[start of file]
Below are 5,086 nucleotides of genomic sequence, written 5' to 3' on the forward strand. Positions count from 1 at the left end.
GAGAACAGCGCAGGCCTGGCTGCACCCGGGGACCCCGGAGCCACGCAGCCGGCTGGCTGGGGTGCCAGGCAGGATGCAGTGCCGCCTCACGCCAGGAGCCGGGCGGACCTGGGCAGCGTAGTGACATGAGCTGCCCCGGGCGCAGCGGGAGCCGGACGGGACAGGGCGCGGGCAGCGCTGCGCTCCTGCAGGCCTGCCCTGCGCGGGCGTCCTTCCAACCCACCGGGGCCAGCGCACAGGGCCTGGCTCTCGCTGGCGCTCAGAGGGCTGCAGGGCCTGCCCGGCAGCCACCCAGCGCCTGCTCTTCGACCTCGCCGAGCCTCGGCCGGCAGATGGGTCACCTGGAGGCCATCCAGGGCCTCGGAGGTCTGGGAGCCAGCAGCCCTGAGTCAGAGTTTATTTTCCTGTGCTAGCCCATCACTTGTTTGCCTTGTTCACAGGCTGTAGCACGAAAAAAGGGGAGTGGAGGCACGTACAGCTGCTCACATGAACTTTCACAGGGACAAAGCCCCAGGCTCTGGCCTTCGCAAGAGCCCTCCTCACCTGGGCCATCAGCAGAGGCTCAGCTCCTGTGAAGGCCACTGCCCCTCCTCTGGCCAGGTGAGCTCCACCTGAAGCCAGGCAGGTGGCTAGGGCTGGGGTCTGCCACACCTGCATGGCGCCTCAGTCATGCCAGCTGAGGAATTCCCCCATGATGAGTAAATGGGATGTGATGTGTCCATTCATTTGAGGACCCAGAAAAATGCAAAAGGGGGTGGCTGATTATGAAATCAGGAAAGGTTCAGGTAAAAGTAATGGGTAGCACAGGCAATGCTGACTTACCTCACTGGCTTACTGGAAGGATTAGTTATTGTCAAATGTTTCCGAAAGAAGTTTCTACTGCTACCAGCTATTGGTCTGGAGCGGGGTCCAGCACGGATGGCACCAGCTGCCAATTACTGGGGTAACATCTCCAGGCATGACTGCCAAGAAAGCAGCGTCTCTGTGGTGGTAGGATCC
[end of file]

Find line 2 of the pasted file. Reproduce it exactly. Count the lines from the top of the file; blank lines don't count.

GAGAACAGCGCAGGCCTGGCTGCACCCGGGGACCCCGGAGCCACGCAGCCGGCTGGCTGGGGTGCCAGGCAGGATGCAGTGCCGCCTCACGCCAGGAGCCGGGCGGACCTGGGCAGCGTAGTGACATGAGCTGCCCCGGGCGCAGCGGGAGCCGGACGGGACAGGGCGCGGGCAGCGCTGCGCTCCTGCAGGCCTGCCCTGCGCGGGCGTCCTTCCAACCCACCGGGGCCAGCGCACAGGGCCTGGCTCTCGCTGGCGCTCAGAGGGCTGCAGGGCCTGCCCGGCAGCCACCCAGCGCCTGCTCTTCGACCTCGCCGAGCCTCGGCCGGCAGATGGGTCACCTGGAGGCCATCCAGGGCCTCGGAGGTCTGGGAGCCAGCAGCCCTGAGTCAGAGTTTATTTTCCTGTGCTAGCCCATCACTTGTTTGCCTTGTTCACAGGCTGTAGCACGAAAAAAGGGGAGTGGAGGCACGTACAGCTGCTCACATGAACTTTCACAGGGACAAAGCCCCAGGCTCTGGCCTTCGCAAGAGCCCTCCTCACCTGGGCCATCAGCAGAGGCTCAGCTCCTGTGAAGGCCACTGCCCCTCCTCTGGCCAGGTGAGCTCCACCTGAAGCCAGGCAGGTGGCTAGGGCTGGGGTCTGCCACACCTGCATGGCGCCTCAGTCATGCCAGCTGAGGAATTCCCCCATGATGAGTAAATGGGATGTGATGTGTCCATTCATTTGAGGACCCAGAAAAATGCAAAAGGGGGTGGCTGATTATGAAATCAGGAAAGGTTCAGGTAAAAGTAATGGGTAGCACAGGCAATGCTGACTTACCTCACTGGCTTACTGGAAGGATTAGTTATTGTCAAATGTTTCCGAAAGAAGTTTCTACTGCTACCAGCTATTGGTCTGGAGCGGGGTCCAGCACGGATGGCACCAGCTGCCAATTACTGGGGTAACATCTCCAGGCATGACTGCCAAGAAAGCAGCGTCTCTGTGGTGGTAGGATCC